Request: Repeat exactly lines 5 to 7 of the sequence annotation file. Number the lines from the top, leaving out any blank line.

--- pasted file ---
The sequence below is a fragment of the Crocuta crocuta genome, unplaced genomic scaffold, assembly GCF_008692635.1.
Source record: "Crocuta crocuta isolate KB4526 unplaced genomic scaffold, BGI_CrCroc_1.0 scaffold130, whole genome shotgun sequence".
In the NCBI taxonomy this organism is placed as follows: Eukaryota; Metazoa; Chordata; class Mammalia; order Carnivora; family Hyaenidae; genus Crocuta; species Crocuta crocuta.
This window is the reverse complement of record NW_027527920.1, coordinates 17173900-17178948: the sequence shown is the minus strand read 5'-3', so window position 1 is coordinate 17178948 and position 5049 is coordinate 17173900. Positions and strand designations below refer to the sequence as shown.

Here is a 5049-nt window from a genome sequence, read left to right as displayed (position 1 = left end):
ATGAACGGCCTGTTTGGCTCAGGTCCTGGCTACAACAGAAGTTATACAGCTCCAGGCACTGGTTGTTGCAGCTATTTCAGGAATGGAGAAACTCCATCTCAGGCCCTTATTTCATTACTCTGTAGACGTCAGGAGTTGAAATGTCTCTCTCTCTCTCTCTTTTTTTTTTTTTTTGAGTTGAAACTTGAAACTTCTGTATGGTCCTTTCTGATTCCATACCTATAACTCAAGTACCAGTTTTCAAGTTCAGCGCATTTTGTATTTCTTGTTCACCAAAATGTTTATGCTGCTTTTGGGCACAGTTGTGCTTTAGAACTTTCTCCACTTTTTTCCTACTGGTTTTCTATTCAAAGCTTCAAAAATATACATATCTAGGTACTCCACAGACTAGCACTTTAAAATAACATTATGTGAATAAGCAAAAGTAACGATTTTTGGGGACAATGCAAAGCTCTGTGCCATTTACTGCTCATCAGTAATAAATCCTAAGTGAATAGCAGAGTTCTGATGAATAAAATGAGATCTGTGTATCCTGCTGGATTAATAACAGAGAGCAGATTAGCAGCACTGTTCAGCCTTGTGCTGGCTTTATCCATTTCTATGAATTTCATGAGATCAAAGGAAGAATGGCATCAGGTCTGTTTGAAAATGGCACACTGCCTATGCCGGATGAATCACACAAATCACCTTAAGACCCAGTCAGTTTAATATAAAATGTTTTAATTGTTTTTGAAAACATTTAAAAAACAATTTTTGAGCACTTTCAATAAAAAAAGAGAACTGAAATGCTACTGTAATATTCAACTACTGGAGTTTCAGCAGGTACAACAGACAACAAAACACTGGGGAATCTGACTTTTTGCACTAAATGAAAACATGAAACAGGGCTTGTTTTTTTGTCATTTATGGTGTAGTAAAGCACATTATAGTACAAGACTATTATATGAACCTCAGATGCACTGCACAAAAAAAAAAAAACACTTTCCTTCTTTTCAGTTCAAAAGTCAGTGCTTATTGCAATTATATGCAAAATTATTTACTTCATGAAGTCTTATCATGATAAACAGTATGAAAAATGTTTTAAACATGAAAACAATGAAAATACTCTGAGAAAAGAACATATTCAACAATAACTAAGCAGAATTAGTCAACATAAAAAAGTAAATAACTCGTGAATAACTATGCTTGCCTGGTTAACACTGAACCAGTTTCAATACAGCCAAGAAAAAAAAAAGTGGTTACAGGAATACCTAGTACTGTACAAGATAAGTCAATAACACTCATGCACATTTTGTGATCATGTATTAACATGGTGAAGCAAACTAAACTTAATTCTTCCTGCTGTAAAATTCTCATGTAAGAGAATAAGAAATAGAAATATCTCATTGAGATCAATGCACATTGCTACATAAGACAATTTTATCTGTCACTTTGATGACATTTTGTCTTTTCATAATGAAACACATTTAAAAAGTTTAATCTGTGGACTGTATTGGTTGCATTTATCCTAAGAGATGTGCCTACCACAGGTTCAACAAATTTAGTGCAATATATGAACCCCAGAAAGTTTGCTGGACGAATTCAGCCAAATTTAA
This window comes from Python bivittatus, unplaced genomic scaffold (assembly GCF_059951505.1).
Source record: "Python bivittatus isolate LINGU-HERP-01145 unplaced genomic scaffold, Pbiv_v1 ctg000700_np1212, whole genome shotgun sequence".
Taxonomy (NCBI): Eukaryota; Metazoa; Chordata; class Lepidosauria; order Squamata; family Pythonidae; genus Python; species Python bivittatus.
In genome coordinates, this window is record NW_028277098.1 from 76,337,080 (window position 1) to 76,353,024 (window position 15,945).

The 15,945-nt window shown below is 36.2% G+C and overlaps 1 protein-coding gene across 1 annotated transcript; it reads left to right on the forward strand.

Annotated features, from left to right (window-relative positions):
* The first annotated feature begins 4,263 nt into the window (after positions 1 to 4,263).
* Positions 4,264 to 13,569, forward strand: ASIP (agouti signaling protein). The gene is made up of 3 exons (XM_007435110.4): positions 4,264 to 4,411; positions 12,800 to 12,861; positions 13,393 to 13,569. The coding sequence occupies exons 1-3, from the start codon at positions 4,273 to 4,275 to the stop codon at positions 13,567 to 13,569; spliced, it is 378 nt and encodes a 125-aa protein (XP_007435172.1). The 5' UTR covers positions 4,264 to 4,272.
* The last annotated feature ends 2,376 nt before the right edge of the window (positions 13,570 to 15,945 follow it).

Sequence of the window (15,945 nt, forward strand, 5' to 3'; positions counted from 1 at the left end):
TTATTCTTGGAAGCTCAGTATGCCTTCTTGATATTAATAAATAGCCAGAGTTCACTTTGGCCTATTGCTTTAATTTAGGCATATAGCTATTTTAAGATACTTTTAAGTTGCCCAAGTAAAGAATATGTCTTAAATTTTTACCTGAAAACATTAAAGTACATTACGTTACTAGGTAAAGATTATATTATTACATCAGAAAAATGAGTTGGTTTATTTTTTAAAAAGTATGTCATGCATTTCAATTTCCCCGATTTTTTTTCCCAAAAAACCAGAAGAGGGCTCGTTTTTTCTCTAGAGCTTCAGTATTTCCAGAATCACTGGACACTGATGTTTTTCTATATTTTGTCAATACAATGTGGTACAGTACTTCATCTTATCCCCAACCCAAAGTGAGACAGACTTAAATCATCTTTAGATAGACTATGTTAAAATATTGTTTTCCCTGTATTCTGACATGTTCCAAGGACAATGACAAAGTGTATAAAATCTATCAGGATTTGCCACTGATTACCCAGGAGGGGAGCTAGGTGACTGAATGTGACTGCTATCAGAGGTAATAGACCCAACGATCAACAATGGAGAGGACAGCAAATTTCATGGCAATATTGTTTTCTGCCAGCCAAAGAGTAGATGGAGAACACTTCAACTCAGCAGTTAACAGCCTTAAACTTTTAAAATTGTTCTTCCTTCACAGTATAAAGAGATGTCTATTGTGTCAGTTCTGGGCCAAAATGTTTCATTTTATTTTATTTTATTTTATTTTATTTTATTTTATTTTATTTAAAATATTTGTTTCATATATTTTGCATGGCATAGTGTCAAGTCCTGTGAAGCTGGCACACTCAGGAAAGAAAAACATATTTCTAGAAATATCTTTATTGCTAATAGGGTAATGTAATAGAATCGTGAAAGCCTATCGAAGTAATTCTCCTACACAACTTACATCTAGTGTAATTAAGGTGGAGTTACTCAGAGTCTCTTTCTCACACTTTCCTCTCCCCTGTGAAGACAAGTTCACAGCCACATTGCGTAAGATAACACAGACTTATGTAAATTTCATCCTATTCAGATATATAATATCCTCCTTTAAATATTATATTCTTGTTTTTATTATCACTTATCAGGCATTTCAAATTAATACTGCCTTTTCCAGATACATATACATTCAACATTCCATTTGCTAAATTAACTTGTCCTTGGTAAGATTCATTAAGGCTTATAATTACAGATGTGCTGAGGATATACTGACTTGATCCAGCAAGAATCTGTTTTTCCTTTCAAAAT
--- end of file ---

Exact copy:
Here is a 5049-nt window from a genome sequence, read left to right as displayed (position 1 = left end):
ATGAACGGCCTGTTTGGCTCAGGTCCTGGCTACAACAGAAGTTATACAGCTCCAGGCACTGGTTGTTGCAGCTATTTCAGGAATGGAGAAACTCCATCTCAGGCCCTTATTTCATTACTCTGTAGACGTCAGGAGTTGAAATGTCTCTCTCTCTCTCTCTTTTTTTTTTTTTTTGAGTTGAAACTTGAAACTTCTGTATGGTCCTTTCTGATTCCATACCTATAACTCAAGTACCAGTTTTCAAGTTCAGCGCATTTTGTATTTCTTGTTCACCAAAATGTTTATGCTGCTTTTGGGCACAGTTGTGCTTTAGAACTTTCTCCACTTTTTTCCTACTGGTTTTCTATTCAAAGCTTCAAAAATATACATATCTAGGTACTCCACAGACTAGCACTTTAAAATAACATTATGTGAATAAGCAAAAGTAACGATTTTTGGGGACAATGCAAAGCTCTGTGCCATTTACTGCTCATCAGTAATAAATCCTAAGTGAATAGCAGAGTTCTGATGAATAAAATGAGATCTGTGTATCCTGCTGGATTAATAACAGAGAGCAGATTAGCAGCACTGTTCAGCCTTGTGCTGGCTTTATCCATTTCTATGAATTTCATGAGATCAAAGGAAGAATGGCATCAGGTCTGTTTGAAAATGGCACACTGCCTATGCCGGATGAATCACACAAATCACCTTAAGACCCAGTCAGTTTAATATAAAATGTTTTAATTGTTTTTGAAAACATTTAAAAAACAATTTTTGAGCACTTTCAATAAAAAAAGAGAACTGAAATGCTACTGTAATATTCAACTACTGGAGTTTCAGCAGGTACAACAGACAACAAAACACTGGGGAATCTGACTTTTTGCACTAAATGAAAACATGAAACAGGGCTTGTTTTTTTGTCATTTATGGTGTAGTAAAGCACATTATAGTACAAGACTATTATATGAACCTCAGATGCACTGCACAAAAAAAAAAAAACACTTTCCTTCTTTTCAGTTCAAAAGTCAGTGCTTATTGCAATTATATGCAAAATTATTTACTTCATGAAGTCTTATCATGATAAACAGTATGAAAAATGTTTTAAACATGAAAACAATGAAAATACTCTGAGAAAAGAACATATTCAACAATAACTAAGCAGAATTAGTCAACATAAAAAAGTAAATAACTCGTGAATAACTATGCTTGCCTGGTTAACACTGAACCAGTTTCAATACAGCCAAGAAAAAAAAAAGTGGTTACAGGAATACCTAGTACTGTACAAGATAAGTCAATAACACTCATGCACATTTTGTGATCATGTATTAACATGGTGAAGCAAACTAAACTTAATTCTTCCTGCTGTAAAATTCTCATGTAAGAGAATAAGAAATAGAAATATCTCATTGAGATCAATGCACATTGCTACATAAGACAATTTTATCTGTCACTTTGATGACATTTTGTCTTTTCATAATGAAACACATTTAAAAAGTTTAATCTGTGGACTGTATTGGTTGCATTTATCCTAAGAGATGTGCCTACCACAGGTTCAACAAATTTAGTGCAATATATGAACCCCAGAAAGTTTGCTGGACGAATTCAGCCAAATTTAA
This window comes from Python bivittatus, unplaced genomic scaffold (assembly GCF_059951505.1).